How to Identify and Manage Depression and Anxiety

December 12, 2013

Manage Depression and Anxiety

by Vickie Parker, LMFT

 

In the DSM-IV (Diagnostic and Statistical Manual, # IV) there are three stages of depression; mild, moderate, and severe. There are nine criteria used to diagnose Major Depressive Disorder (MDD);   

 

–  Depressed mood or a loss of interest or pleasure in daily activities for more than two weeks.

–  Mood represents a change from the person’s baseline.

–  Impaired function: social, occupational, educational.

–  Specific symptoms, at least 5 of these, present nearly every day:

 

1.  Depressed mood or irritable most of the day, nearly everyday, as indicated by either  subjective

report: (e.g., feels sad or empty) or observation made by others (e.g., appears tearful).

2.  Decreased interest or pleasure in most activities, most of each day

3.  Significant weight change (5%) or change in appetite

4.  Change in sleep: Insomnia or hypersomnia

5.  Change in activity: Psychomotor agitation or retardation

6.  Fatigue or loss of energy

7.  Guilt/worthlessness: Feelings of worthlessness or excessive or inappropriate guilt

8.  Concentration: diminished ability to think or concentrate, or more indecisiveness

9.  Suicidality: Thoughts of death or suicide, or a suicide plan

 

Depression can be caused from unfortunate circumstances in our life, like loss of a loved one, losing a job, or moving to a different location.  There are many other examples, but these are just a few.  When depression is caused from a situation it is called situational depression and the depression should pass in a reasonable amount of time.

If the depression continues for more that 6 months it could turn into clinical depression, which means the brain is not producing enough neurotransmitters for us to work through our depression and a lot of times antidepressants need to be prescribed from a physician to help us think better, thereby helping to alleviate the depression.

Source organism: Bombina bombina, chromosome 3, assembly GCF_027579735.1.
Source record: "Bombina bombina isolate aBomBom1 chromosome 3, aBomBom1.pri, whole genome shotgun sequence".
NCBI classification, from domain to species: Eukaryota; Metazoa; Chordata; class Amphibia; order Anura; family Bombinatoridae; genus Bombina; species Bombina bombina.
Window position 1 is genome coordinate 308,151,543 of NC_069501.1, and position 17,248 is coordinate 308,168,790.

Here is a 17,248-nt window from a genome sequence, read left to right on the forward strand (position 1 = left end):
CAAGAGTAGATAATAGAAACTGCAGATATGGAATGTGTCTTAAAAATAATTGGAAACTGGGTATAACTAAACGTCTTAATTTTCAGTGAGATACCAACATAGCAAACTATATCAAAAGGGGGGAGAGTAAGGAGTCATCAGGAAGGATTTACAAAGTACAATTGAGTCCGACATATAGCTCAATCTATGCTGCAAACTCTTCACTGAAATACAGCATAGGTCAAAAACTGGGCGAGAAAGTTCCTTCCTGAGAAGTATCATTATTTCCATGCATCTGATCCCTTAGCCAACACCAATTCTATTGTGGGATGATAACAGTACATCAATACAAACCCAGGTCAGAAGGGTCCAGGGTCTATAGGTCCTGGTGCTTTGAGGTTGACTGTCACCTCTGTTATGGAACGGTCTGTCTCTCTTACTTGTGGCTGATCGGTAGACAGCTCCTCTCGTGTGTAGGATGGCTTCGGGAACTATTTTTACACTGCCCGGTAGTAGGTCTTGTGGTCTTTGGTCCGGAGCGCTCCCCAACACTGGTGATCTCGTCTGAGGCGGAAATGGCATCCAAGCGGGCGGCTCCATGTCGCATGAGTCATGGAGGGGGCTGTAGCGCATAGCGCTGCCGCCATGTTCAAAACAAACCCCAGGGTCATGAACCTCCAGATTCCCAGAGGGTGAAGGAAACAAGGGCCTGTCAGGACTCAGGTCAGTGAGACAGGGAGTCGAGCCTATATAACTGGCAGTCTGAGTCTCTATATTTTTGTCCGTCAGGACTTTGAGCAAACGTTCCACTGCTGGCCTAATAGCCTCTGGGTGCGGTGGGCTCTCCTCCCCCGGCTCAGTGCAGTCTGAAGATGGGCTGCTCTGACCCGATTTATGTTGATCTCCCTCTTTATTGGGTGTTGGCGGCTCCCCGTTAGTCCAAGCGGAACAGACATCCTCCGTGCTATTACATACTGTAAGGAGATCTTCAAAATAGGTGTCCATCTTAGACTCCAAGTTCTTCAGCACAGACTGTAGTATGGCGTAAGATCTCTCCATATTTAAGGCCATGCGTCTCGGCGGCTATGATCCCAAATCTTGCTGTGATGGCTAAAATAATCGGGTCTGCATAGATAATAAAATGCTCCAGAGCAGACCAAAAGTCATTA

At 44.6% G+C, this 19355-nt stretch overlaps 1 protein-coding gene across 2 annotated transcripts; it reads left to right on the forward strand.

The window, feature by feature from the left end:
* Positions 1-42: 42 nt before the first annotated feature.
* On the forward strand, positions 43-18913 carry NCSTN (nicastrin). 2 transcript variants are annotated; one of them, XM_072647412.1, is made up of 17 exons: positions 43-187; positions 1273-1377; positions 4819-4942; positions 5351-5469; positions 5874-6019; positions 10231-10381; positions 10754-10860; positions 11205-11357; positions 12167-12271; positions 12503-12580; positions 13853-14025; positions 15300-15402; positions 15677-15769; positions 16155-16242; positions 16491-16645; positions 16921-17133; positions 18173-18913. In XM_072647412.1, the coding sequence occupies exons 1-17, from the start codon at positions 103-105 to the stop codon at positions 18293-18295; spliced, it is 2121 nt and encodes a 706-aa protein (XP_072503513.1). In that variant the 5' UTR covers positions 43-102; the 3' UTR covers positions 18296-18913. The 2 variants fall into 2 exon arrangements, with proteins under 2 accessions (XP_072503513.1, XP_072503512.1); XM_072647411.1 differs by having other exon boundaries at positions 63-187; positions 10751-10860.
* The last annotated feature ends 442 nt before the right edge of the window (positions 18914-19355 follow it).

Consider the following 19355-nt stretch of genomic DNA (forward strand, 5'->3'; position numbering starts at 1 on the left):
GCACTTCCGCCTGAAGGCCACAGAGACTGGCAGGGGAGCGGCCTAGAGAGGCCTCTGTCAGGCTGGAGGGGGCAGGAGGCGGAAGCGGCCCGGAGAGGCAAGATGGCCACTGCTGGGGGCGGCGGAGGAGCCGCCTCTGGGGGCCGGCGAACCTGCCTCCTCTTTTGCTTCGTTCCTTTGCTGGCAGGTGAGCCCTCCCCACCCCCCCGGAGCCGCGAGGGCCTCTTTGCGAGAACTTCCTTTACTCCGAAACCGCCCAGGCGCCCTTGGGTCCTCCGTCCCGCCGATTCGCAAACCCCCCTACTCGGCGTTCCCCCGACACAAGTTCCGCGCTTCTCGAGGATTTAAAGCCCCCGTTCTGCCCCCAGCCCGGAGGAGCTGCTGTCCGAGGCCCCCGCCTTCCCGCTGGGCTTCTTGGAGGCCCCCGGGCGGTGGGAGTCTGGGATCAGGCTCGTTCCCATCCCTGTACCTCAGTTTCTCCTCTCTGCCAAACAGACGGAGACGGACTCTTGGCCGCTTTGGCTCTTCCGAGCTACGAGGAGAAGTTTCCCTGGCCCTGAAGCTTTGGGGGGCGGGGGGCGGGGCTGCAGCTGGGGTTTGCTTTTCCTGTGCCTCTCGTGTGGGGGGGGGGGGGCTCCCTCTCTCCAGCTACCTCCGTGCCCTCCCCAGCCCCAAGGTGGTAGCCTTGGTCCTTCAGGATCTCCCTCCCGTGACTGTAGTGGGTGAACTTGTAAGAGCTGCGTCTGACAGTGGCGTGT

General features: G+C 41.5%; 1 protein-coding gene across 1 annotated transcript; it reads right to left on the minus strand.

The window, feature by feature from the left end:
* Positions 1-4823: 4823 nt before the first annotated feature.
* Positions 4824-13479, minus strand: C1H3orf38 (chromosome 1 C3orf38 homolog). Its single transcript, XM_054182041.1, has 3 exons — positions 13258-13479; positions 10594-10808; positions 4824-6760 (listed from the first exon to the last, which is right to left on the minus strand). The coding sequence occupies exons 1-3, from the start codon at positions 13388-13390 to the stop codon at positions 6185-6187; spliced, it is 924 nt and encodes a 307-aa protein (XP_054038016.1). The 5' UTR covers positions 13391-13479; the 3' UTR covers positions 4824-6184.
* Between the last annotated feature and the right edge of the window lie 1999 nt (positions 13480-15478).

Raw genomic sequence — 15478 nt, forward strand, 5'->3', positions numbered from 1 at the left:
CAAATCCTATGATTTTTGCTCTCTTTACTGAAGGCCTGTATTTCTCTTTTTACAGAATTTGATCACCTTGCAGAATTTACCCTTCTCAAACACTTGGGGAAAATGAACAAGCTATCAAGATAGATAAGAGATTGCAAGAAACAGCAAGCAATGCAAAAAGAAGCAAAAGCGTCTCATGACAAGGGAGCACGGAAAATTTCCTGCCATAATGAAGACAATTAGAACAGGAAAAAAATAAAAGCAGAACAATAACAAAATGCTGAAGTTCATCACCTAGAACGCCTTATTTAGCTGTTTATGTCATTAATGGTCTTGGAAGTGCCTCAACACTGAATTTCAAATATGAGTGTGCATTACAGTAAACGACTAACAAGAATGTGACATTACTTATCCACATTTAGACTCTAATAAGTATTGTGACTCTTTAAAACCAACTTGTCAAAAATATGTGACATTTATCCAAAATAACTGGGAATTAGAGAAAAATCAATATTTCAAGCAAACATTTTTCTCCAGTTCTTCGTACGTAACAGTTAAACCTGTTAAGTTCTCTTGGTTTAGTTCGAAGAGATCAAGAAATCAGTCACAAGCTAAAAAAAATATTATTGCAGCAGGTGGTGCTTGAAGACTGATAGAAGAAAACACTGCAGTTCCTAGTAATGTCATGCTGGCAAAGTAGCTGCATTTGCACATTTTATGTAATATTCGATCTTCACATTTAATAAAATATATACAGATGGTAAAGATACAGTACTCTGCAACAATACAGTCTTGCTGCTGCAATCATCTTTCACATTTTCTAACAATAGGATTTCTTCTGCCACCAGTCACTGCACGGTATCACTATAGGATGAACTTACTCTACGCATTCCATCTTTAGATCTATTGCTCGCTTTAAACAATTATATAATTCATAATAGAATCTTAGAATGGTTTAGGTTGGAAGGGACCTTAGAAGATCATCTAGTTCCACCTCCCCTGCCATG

Depression is usually treated with Cognitive Behavioral Therapy (CBT).  One book that helps to deal with depression is “Feeling Good” by Dr. David Burns.  This book discusses the exercises that help with identifying destructive thought patterns, so we can change them and start looking at things differently and “feel better”.

 

Depression can also be cause from a lack of connection with others.  We isolate ourselves when we start feeling depressed or we feel isolated from others and that leads to depression.  It is important to always stay connected to others through some sort of social activities.  Could be through your church, volunteer groups, or social clubs.

If we do not have a good balance in our life, depression usually only gets worse.  It is important to get at least 7 to 8 hours of good sleep every night and have a routine of going to bed and getting up at a regular time each day.

Exercising helps us sleep and feel better. Without some form of exercise in our life we are much more prone to depression.  Just taking a 30 minute walk daily can make the difference in how we feel. Work on getting a walking partner and that will help you stay connected to someone.

Eating a balanced diet and keeping our weight down is also essential in feeling good and not getting depressed. There is good information on eating a good balanced diet on the web and creating a healthy lifestyle. Make a plan and find an accountability partner to help make the changes. Discipline and a desire to change and do the work makes the difference in our success.  It will not happen over night so be patient with yourself.  The secret is commitment and consistency.

 

Anxiety that escalates to the level of clinical condition is called Generalized Anxiety Disorder (GAD) and the symptoms are;

 

  • Irrational worry
  • Preoccupation with unpleasant worries
  • Trouble relaxing
  • Feeling tense
  • Fear that something awful might happen

 

Anxiety is also treated with Cognitive Behavioral Therapy and relaxation exercises help with relieving the intensity of the anxiety.  Practicing the relaxation exercises daily trains our brain to know what it feels like to relax.  Deep breathing and visualizing a peaceful place is where it starts.  Don’t get discouraged if your brain has a hard time staying focused and slowing down, just keep practicing.  It works. Create a quiet, peaceful environment with some soft music and low lights to practice every day at least three times.

 

Often anxiety can lead to clinical depression, if not treated properly. When we are anxious our bodies are in a constant “Fight or Flight” mode. This puts a great deal of stress on our bodies and eventually we crash and go into depression. Feeling “Burned Out” is a term we use when we are feeling exhausted and have no energy for an extended amount of time.

 

If you think you are depressed or have anxiety, seek professional help. It can make the difference in overcoming the sadness or anxiety.  Depression and anxiety are not fun and it can suck the life right out of us. It is important for you to know that you are not alone in how you are feeling, but there is hope. It takes courage to seek help and make the changes, but it is worth it.

 

Author Bio: Vickie Parker, is a therapist licensed in Marriage and Family Therapy. To read more of Mrs. Parker’s blogs visit her web site vickiemft.com

Image credit: http://www.flickr.com/photos/evarinaldiphotography/9213376274